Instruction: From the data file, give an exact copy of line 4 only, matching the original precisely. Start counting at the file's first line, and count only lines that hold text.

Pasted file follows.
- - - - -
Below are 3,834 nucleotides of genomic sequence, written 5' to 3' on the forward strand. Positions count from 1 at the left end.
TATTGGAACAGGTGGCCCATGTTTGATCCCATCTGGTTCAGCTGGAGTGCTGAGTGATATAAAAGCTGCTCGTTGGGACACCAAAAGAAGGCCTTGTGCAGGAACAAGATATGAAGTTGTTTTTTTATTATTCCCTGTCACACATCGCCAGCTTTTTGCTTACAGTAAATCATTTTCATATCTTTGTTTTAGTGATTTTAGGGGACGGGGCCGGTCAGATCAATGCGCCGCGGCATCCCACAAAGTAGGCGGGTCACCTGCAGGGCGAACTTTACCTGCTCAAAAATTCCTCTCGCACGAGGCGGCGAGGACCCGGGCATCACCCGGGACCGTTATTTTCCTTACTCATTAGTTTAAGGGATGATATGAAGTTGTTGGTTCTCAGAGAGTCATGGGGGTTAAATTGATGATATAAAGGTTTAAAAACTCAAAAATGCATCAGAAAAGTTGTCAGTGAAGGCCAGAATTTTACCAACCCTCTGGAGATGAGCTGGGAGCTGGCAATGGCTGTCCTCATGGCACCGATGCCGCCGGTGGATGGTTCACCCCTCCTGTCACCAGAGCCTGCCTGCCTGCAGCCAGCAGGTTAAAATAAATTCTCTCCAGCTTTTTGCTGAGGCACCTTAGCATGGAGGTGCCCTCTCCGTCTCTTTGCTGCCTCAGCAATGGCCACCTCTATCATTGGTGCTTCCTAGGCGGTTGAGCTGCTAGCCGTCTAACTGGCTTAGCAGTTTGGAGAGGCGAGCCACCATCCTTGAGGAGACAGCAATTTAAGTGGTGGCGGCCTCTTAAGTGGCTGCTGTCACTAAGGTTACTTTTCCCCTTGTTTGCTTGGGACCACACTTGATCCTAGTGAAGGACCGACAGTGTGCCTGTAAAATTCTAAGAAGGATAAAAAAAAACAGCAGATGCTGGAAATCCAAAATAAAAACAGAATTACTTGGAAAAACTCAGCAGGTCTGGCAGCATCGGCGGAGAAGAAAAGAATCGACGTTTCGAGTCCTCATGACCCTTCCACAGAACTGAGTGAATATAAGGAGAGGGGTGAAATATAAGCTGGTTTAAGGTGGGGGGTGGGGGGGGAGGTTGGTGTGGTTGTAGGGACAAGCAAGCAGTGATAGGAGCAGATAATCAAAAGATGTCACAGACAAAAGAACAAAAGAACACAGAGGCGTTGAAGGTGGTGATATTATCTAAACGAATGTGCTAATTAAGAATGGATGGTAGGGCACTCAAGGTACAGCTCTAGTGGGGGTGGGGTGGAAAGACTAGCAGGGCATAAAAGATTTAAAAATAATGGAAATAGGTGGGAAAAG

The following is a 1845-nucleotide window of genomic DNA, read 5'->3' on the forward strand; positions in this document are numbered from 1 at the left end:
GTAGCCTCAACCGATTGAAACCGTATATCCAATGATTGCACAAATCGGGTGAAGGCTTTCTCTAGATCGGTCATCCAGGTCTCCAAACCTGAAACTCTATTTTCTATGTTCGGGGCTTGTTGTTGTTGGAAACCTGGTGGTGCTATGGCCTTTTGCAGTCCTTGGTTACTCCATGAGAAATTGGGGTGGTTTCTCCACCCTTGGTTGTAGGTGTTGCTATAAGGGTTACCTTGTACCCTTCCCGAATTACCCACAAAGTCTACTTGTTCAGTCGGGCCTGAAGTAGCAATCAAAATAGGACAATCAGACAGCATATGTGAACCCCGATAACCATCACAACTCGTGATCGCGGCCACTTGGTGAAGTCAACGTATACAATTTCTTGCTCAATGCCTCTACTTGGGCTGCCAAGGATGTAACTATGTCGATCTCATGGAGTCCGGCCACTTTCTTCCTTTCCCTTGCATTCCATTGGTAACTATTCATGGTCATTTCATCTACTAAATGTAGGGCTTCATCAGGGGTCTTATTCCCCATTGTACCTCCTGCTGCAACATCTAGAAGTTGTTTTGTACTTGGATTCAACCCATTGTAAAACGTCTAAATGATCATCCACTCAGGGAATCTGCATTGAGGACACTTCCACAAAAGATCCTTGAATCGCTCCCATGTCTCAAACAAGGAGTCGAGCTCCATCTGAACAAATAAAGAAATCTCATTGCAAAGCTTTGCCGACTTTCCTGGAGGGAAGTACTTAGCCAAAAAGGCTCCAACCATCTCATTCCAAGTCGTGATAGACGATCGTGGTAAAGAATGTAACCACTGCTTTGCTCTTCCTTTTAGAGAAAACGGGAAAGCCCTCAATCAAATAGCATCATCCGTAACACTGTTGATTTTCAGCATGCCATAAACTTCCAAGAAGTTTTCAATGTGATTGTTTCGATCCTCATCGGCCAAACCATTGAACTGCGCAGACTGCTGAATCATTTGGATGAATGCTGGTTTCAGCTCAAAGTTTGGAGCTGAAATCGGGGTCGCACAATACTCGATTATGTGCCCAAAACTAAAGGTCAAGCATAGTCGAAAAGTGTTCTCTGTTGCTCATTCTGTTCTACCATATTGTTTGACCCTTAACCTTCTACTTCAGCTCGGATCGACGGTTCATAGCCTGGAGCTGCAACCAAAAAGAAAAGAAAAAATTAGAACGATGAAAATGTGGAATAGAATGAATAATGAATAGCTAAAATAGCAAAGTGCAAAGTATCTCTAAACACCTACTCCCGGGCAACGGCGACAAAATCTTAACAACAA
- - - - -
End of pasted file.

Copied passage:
GTAGCCTCAACCGATTGAAACCGTATATCCAATGATTGCACAAATCGGGTGAAGGCTTTCTCTAGATCGGTCATCCAGGTCTCCAAACCTGAAACTCTATTTTCTATGTTCGGGGCTTGTTGTTGTTGGAAACCTGGTGGTGCTATGGCCTTTTGCAGTCCTTGGTTACTCCATGAGAAATTGGGGTGGTTTCTCCACCCTTGGTTGTAGGTGTTGCTATAAGGGTTACCTTGTACCCTTCCCGAATTACCCACAAAGTCTACTTGTTCAGTCGGGCCTGAAGTAGCAATCAAAATAGGACAATCAGACAGCATATGTGAACCCCGATAACCATCACAACTCGTGATCGCGGCCACTTGGTGAAGTCAACGTATACAATTTCTTGCTCAATGCCTCTACTTGGGCTGCCAAGGATGTAACTATGTCGATCTCATGGAGTCCGGCCACTTTCTTCCTTTCCCTTGCATTCCATTGGTAACTATTCATGGTCATTTCATCTACTAAATGTAGGGCTTCATCAGGGGTCTTATTCCCCATTGTACCTCCTGCTGCAACATCTAGAAGTTGTTTTGTACTTGGATTCAACCCATTGTAAAACGTCTAAATGATCATCCACTCAGGGAATCTGCATTGAGGACACTTCCACAAAAGATCCTTGAATCGCTCCCATGTCTCAAACAAGGAGTCGAGCTCCATCTGAACAAATAAAGAAATCTCATTGCAAAGCTTTGCCGACTTTCCTGGAGGGAAGTACTTAGCCAAAAAGGCTCCAACCATCTCATTCCAAGTCGTGATAGACGATCGTGGTAAAGAATGTAACCACTGCTTTGCTCTTCCTTTTAGAGAAAACGGGAAAGCCCTCAATCAAATAGCATCATCCGTAACACTGTTGATTTTCAGCATGCCATAAACTTCCAAGAAGTTTTCAATGTGATTGTTTCGATCCTCATCGGCCAAACCATTGAACTGCGCAGACTGCTGAATCATTTGGATGAATGCTGGTTTCAGCTCAAAGTTTGGAGCTGAAATCGGGGTCGCACAATACTCGATTATGTGCCCAAAACTAAAGGTCAAGCATAGTCGAAAAGTGTTCTCTGTTGCTCATTCTGTTCTACCATATTGTTTGACCCTTAACCTTCTACTTCAGCTCGGATCGACGGTTCATAGCCTGGAGCTGCAACCAAAAAGAAAAGAAAAAATTAGAACGATGAAAATGTGGAATAGAATGAATAATGAATAGCTAAAATAGCAAAGTGCAAAGTATCTCTAAACACCTACTCCCGGGCAACGGCGACAAAATCTTAACAACAA